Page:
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0

To summarise what several people have said, and maybe add some information: initial download is small, just the startup files and download manager for the rest. Would be nice to include account creation, avatar creation, and maybe the start zones in this. while that's running, the user is logging in and creating their avatars, start downloading other ...


3

Basically, you'll need some kind of container or collection to hold all entities. Then create some spawn or factory function to actually add them. When drawing (or updating) your game entities, you'll just iterate through this list and modify them accordingly. Here's some pseudo-code example: List<Entity> entities; function spawnEnemy(position pos) ...


12

I once implemented this for MMOs. One weekend while attempting to install WOW for my daughter took 48 elapsed hours, (patches, download errors, etc.) so I decided to make my own better solution. The game usually needs say 10 GB of data before it will run. Not all files are actually needed right away, but games used to wait until all files were locally ...


2

Also in some games end-game world areas and files are delayed, only the mandatory areas are kept, and can also be installed while still playing the game.


57

Assets such as sound, video, models, and textures are a majority of the download and for each of these assets there are multiple versions. These multiple versions are to support various graphic options. By sending the assets needed for a low graphics option first (which also happen to be the smallest ones). You have everything you need to play the game ...


0

I've found a solution: public void Draw(SpriteBatch spriteBatch) { //Interpreting tiles as bounds //Sub-ing and add-ing 128 just to get more tiles than visible, //so the world feels like more alive // 16 - is tile size // 128 / 16 = 8 more tiles int startX = (va.area.Left - 128) / 16; int endX = ...


1

Extreme tl;dr Your goal as a game developer is to provide assets and a script that describes mechanics specific to your game so the Engine can preform game logic and present game assets (rendering graphics and playing sounds an music) in the appropriate way. For this purpose there are tutorials, examples and books online. There are hundreds of useful ...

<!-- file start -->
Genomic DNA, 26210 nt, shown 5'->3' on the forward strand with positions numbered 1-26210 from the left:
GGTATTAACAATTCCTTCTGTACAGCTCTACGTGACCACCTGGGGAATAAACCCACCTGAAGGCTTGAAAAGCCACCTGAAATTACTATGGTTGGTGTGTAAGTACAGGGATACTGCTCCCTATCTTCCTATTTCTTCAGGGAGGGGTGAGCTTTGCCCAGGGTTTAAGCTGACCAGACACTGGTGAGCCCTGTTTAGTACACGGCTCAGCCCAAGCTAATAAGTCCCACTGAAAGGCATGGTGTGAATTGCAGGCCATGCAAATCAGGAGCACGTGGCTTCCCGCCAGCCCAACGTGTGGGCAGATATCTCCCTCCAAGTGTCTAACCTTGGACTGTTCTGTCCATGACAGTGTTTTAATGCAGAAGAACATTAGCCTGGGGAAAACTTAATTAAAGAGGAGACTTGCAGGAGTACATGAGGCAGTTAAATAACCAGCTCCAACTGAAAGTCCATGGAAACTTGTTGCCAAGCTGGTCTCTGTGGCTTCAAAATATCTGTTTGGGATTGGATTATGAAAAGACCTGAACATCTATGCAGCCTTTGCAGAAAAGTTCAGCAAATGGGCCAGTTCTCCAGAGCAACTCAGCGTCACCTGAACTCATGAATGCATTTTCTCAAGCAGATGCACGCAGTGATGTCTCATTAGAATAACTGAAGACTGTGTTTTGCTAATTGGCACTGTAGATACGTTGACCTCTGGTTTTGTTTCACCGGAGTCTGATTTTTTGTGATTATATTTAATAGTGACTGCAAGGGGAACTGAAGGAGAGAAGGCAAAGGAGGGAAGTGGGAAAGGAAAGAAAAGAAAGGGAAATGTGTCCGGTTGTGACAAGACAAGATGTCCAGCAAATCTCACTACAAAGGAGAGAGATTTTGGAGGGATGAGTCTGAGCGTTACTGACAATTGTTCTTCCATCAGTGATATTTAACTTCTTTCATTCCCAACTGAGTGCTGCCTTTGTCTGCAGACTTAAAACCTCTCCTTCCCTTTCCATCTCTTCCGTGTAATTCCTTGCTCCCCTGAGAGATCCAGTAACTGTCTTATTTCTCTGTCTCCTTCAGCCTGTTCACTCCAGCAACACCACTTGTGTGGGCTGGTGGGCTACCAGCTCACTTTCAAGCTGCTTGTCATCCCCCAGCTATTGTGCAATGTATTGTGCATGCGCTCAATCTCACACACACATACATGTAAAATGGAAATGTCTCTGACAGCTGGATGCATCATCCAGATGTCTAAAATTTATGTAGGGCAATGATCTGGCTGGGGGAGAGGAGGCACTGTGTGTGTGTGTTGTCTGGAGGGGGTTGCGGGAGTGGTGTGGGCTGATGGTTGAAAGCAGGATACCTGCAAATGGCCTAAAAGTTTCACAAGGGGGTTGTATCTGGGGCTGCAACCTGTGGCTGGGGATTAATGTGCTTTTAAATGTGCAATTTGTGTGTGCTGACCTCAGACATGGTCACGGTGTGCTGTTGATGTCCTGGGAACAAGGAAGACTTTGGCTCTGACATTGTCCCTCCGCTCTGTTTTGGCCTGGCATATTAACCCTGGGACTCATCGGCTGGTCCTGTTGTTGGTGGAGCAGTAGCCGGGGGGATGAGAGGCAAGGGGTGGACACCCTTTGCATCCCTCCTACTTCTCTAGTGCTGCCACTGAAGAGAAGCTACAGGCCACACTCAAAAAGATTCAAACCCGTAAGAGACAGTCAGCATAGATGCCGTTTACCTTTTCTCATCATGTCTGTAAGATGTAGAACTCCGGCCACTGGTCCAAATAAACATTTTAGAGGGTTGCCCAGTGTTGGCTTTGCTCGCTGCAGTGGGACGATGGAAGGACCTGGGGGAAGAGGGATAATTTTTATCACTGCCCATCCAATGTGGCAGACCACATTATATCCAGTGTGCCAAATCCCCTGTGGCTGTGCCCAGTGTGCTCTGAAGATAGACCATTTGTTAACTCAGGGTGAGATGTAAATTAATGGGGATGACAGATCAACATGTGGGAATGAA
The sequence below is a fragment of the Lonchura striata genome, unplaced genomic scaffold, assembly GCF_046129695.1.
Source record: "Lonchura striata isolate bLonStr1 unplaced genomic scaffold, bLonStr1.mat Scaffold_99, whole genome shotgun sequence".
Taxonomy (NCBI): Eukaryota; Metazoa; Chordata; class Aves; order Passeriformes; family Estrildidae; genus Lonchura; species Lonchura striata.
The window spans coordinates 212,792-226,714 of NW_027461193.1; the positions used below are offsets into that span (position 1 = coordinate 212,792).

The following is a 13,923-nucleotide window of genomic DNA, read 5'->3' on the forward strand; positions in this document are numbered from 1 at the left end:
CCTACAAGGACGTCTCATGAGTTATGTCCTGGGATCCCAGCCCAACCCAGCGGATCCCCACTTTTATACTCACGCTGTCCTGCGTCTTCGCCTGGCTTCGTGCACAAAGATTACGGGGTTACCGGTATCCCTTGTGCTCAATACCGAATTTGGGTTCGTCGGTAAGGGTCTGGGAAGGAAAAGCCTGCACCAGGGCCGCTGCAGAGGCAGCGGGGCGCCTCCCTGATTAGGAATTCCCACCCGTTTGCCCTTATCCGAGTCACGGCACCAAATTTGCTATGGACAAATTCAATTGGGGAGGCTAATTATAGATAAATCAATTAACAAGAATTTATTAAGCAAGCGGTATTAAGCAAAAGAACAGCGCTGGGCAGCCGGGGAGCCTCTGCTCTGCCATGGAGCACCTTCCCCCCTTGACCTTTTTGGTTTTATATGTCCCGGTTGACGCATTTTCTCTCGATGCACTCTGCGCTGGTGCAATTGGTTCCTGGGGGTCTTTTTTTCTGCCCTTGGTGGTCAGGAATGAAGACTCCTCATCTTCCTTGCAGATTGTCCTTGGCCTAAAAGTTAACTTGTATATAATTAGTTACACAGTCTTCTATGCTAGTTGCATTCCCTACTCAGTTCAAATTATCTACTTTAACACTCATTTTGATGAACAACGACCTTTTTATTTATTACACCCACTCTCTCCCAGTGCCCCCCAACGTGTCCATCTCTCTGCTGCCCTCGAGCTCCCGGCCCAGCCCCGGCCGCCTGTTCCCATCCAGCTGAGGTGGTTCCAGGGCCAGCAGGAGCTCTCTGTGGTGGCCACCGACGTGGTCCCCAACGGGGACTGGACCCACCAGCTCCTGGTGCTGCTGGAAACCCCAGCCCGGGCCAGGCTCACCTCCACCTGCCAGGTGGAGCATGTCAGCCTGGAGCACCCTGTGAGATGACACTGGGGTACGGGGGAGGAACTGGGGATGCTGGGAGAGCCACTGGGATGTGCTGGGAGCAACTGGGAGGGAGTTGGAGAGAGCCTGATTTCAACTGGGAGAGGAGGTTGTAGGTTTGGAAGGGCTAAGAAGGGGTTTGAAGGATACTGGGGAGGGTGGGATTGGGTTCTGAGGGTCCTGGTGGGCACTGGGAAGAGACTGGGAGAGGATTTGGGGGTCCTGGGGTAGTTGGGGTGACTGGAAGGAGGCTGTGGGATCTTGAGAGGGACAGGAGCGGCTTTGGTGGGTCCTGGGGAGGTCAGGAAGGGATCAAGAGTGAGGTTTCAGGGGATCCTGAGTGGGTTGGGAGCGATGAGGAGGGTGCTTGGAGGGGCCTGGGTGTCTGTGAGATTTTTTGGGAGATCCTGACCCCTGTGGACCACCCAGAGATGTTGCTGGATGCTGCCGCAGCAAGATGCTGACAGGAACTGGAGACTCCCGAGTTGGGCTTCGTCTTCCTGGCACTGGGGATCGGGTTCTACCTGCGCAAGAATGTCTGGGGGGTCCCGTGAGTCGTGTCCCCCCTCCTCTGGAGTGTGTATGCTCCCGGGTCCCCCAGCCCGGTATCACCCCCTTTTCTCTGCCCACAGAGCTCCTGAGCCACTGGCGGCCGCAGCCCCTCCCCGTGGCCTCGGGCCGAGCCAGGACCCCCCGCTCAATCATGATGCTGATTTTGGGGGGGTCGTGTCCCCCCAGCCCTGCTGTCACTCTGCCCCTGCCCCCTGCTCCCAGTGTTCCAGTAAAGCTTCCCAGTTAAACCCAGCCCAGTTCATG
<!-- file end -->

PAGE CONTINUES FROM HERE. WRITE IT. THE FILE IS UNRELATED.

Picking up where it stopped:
1

The engine is the underlying platform on which your game code sits. The purpose of the engine is to abstract the raw driver / dx / opengl API away from us and make it easier to work with. It merely acts as a "toolkit" on which we build our games. Languages (such unrealscript) are simply part of that toolkit and enable us to do what we need. Ok so for your ...


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You don't need to build the the engine / editor yourself. There are several iterations of the engine (current is 4.4), since they released it earlier this year (4.0), are you sure that you used the same one as in the tutorial? You can select the version you want to use in the launcher. The only source you have to build are your own classes, you want to add ...


0

I'd highly suggest you look into implementing a Quadtree. This would allow you to run a query to fetch all the objects in your viewport, as opposed to checking every single entity before a draw. Have a look at the following sample query code: List<Entity> entitiesOnScreen; entitiesOnScreen = QuadTree.GetObjects(Viewport.Rectangle); foreach ...


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1) You don't need to calculate the visible objects in a single frame, you may use a bit bigger viewport, and calcultate only 500 objects per frame, if you have 20000 objects and your framerate is 50fps, in 40 frames you will have the right list, and it will take 0.8 secs 2) if your objects are not very complex or are static, sometimes is faster to put them ...


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You would likely have to switch over to the 3D (lower level) rendering and then use instancing which offloads most of the work to the GPU. http://www.float4x4.net/index.php/2011/07/hardware-instancing-for-pc-in-xna-4-with-textures/



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